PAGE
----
It’s how evil and kindness jockey for position.

Schmauss, in a story that makes no sense no matter how deep you go, said his husband, in shooting Khalid Jabara, “killed my best friend.”

“You should not be getting along,” I say to the people around me.

“That’s why this is so palatable. We come at this from every side,” Rami says.

“That’s the beautiful thing. We’re all coming at it through love,” Jill says. “There’s no way this should have happened to this family. And they recognize there’s no way this ever should have happened to other families. Both are unjust, and our experiences aren’t going to negate our sympathies.”

This is the human connection.

“This isn’t the first time I’ve reached out to families,” Jill says. “But I’m always hesitant because I don’t want to encroach. At the same time I don’t want to not acknowledge what happened because very often I’m defending someone who is guilty—like this case. It’s not a whodunit. There is a tragedy. I was really grateful to be welcomed,” said Jill of the Jabaras. “And that we might
make the system more just for everyone.”

The wrong people are getting out; the wrong people are being kept in.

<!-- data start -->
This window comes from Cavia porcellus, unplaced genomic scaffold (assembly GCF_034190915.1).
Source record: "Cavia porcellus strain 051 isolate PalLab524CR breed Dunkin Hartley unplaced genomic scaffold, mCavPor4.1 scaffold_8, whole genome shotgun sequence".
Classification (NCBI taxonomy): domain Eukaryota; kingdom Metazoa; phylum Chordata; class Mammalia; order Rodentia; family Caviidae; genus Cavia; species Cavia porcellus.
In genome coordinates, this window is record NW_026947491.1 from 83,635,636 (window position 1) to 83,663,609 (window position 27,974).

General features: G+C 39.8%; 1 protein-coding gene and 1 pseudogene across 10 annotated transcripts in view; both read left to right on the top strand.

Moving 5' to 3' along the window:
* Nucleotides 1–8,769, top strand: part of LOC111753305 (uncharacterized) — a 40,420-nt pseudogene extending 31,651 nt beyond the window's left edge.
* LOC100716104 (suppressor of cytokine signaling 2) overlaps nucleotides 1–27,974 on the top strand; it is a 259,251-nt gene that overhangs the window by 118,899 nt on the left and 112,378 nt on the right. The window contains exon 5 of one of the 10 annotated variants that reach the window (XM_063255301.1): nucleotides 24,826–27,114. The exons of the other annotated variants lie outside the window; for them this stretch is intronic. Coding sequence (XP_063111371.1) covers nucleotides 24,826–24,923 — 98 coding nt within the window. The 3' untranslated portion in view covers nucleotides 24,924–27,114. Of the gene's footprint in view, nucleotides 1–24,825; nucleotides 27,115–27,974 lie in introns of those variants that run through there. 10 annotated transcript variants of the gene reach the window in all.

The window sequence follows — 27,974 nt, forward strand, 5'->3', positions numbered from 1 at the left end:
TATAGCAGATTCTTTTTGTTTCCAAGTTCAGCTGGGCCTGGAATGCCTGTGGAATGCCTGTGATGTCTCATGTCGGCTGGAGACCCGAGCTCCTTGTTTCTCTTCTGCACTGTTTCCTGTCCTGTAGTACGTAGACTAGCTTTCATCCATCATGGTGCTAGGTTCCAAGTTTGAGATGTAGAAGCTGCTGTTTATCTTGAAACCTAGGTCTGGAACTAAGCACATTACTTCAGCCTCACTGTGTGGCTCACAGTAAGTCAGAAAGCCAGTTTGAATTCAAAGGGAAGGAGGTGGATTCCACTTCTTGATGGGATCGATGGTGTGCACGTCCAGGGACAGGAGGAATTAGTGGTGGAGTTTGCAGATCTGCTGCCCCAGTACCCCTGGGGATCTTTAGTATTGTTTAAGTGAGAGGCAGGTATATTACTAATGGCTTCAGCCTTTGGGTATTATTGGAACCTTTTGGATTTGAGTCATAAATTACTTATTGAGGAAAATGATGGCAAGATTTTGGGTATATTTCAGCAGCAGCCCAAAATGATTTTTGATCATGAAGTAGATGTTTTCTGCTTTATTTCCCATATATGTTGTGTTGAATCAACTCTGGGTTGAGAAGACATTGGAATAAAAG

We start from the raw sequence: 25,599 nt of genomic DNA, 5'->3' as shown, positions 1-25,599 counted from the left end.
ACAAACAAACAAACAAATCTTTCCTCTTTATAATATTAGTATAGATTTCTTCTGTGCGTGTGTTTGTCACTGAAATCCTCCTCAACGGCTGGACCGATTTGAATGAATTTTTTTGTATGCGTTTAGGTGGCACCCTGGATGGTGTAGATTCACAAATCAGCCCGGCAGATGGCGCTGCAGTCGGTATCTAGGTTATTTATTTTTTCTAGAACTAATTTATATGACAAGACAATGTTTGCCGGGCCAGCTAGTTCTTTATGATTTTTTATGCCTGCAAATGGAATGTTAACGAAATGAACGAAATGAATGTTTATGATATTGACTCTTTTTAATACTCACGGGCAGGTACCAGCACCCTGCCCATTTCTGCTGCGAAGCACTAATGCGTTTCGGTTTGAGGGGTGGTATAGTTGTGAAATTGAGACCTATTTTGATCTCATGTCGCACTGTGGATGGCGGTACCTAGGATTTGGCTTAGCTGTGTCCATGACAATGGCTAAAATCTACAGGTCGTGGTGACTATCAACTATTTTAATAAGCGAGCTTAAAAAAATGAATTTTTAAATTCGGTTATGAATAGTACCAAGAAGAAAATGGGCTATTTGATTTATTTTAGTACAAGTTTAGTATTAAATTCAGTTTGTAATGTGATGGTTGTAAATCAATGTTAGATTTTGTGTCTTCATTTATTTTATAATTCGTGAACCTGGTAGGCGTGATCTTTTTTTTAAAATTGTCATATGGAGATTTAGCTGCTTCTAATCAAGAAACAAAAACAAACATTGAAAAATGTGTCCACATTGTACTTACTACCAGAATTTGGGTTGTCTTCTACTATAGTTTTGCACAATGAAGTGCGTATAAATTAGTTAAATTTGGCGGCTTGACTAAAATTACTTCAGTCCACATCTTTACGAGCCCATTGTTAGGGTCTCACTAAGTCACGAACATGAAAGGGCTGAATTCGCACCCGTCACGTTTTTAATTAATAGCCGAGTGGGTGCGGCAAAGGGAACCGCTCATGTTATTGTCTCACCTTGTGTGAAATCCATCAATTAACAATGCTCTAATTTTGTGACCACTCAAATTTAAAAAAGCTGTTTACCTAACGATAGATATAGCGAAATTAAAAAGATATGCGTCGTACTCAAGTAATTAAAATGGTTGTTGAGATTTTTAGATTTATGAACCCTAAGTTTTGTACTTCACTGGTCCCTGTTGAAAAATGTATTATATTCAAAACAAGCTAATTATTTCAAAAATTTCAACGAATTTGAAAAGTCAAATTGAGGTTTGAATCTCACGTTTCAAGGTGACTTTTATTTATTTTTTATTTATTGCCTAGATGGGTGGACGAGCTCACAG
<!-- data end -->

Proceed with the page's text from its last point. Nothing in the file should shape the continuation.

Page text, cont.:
Of the car incident, Jill says, “I should have parked it down the street.”

For the Jabaras, the grief has settled to some extent. Life has insisted upon it. Rami and Jenna are having a baby. 

Jill stopped defending Majors when she left the public defender’s office.

You hear their anger, though.

“After [Majors] ran over our mom, and he was sitting in custody with no bond [meaning he could not get out], and then bond was set eight months later,” Rami says. “I mean, why does one judge set it one level and then it goes to district court, which is LaFortune—he’s not familiar with the case—and he sets bond? How does that happen?”

Jill, who does not want to criticize LaFortune, tries to give some context.

“It’s rare for someone to be held without bond—we want that to be the case—and LaFortune was working off of a bond schedule. What he did is commonly done by every judge.”

Rami is nonplussed.

“I emailed everybody on the damn list,” he says. “‘Are you guys crazy? How could you do this? How could you not communicate this?’”

Is it protocol, I ask Jill, to alert the families when bail guidelines are changed?

“They don’t have to,” she says.